one undertaking in a history of artificial light

the bars, the restaurants by the water, crushed white pebbles underfoot, white sailboats in the harbor

on the docks the gleam of white underbellies of the thrashing multitudes

once hauled from the water in black nets, how long will they live? 

for hours, it seems, they will twitch, eyes wide in their astonishment

we watch men die all the time 

a man raises a gun to his head and in a moment, all that he remembers and all that he knows of this life dissolves and is washed away - rainwater on the vast ocean

I retain little. my memory is selective at best.

a peculiarity of a certain type of fish that as it dies, its back turns blue, the cheeks and gills red suffused with blood and when dead, it glows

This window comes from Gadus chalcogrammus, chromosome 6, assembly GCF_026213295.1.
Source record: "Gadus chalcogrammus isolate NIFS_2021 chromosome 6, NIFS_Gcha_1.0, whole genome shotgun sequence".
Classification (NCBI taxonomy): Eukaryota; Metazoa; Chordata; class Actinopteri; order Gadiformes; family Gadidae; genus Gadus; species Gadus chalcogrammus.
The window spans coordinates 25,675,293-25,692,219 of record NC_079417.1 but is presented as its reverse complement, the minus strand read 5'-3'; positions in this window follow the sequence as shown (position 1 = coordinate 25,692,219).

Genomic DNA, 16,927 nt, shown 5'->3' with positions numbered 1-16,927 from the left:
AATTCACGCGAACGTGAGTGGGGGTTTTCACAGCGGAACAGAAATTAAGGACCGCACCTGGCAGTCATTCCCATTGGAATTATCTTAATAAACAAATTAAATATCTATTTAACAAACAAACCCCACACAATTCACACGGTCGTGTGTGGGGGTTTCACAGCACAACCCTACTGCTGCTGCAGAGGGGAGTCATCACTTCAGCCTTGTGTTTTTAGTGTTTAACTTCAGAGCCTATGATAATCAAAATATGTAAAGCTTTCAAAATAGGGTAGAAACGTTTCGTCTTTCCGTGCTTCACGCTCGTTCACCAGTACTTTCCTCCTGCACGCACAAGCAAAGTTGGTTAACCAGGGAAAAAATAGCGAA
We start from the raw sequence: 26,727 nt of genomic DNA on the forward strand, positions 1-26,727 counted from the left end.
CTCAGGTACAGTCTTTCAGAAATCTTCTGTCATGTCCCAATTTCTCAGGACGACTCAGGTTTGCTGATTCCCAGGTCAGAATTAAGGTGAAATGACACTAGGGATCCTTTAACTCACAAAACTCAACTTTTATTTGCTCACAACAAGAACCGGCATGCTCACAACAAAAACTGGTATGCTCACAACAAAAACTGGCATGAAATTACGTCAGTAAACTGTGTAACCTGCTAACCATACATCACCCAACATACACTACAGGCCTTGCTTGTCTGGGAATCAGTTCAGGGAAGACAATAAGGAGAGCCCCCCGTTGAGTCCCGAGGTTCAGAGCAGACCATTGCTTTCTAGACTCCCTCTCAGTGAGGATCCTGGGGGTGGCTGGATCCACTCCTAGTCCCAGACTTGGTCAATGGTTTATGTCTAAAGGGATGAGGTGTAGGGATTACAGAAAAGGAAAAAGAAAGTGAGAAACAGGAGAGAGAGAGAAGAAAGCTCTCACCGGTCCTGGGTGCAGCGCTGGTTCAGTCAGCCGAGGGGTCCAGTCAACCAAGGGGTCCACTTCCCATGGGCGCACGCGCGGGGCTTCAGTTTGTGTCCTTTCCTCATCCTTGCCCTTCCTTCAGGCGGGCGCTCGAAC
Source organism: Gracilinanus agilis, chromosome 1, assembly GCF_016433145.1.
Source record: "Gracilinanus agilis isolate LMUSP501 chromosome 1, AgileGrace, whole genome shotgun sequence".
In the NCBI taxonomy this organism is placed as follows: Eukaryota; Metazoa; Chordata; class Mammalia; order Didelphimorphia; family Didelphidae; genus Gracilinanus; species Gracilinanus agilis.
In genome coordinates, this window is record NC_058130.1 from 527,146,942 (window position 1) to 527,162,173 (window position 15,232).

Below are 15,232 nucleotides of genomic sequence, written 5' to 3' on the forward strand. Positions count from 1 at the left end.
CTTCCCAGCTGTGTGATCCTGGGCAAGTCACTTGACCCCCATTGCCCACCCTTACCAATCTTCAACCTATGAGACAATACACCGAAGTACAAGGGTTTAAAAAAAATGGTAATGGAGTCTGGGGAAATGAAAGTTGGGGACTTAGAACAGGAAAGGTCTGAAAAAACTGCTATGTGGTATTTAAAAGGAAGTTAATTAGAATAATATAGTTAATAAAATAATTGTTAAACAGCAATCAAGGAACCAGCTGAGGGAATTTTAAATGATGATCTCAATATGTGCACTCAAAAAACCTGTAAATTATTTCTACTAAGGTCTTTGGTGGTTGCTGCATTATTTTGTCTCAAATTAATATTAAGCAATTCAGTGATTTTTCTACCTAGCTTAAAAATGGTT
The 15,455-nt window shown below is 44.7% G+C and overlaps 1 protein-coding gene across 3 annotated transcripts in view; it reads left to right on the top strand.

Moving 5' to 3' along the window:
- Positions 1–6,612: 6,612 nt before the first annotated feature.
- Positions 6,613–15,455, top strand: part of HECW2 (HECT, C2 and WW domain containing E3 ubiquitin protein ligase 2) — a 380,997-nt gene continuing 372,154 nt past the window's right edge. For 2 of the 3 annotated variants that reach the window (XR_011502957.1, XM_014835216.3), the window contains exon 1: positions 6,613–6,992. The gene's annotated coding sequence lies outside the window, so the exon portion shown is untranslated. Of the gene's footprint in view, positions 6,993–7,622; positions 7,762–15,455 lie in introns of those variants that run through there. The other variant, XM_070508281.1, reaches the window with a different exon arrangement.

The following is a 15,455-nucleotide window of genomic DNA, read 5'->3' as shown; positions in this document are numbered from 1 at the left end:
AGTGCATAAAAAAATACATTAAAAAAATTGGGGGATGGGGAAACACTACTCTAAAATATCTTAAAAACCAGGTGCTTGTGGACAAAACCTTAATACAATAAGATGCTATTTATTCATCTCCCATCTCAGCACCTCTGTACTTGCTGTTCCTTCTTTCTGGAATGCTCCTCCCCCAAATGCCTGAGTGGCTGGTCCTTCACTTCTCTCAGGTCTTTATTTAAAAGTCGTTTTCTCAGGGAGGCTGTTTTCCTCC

we learn this of course in a history of artificial light, an attempt to make use of death in our relentless conquest of the dark 

what I remember is this: blue lips trembling, a dry cold hand, watery blue eyes that held mine until I had to look away

that morning, standing on the dock, the mist having cleared, the vault of sky empty and blue - no breeze, no stirring branches or sails

It was as if we had been captured beneath an enormous bell jar and were now being observed from above by a distant and indifferent tribe